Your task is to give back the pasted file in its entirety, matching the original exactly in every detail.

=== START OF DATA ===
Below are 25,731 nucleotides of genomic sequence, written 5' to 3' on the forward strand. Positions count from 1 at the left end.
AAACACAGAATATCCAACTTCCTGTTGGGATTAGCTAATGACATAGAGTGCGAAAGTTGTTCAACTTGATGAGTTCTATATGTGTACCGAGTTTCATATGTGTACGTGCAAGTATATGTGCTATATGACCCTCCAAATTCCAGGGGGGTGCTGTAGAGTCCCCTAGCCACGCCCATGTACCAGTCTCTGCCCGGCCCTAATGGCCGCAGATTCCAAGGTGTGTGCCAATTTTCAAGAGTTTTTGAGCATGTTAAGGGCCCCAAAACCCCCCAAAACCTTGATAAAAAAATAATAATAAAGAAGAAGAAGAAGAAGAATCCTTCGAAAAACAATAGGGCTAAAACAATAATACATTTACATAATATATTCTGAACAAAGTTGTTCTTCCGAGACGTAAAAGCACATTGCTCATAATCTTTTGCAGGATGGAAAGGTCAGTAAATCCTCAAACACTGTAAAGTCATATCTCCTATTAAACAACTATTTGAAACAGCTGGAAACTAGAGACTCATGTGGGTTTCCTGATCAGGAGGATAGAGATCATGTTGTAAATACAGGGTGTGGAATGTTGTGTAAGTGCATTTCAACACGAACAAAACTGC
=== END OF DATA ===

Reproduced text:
Below are 25,731 nucleotides of genomic sequence, written 5' to 3' on the forward strand. Positions count from 1 at the left end.
AAACACAGAATATCCAACTTCCTGTTGGGATTAGCTAATGACATAGAGTGCGAAAGTTGTTCAACTTGATGAGTTCTATATGTGTACCGAGTTTCATATGTGTACGTGCAAGTATATGTGCTATATGACCCTCCAAATTCCAGGGGGGTGCTGTAGAGTCCCCTAGCCACGCCCATGTACCAGTCTCTGCCCGGCCCTAATGGCCGCAGATTCCAAGGTGTGTGCCAATTTTCAAGAGTTTTTGAGCATGTTAAGGGCCCCAAAACCCCCCAAAACCTTGATAAAAAAATAATAATAAAGAAGAAGAAGAAGAAGAATCCTTCGAAAAACAATAGGGCTAAAACAATAATACATTTACATAATATATTCTGAACAAAGTTGTTCTTCCGAGACGTAAAAGCACATTGCTCATAATCTTTTGCAGGATGGAAAGGTCAGTAAATCCTCAAACACTGTAAAGTCATATCTCCTATTAAACAACTATTTGAAACAGCTGGAAACTAGAGACTCATGTGGGTTTCCTGATCAGGAGGATAGAGATCATGTTGTAAATACAGGGTGTGGAATGTTGTGTAAGTGCATTTCAACACGAACAAAACTGC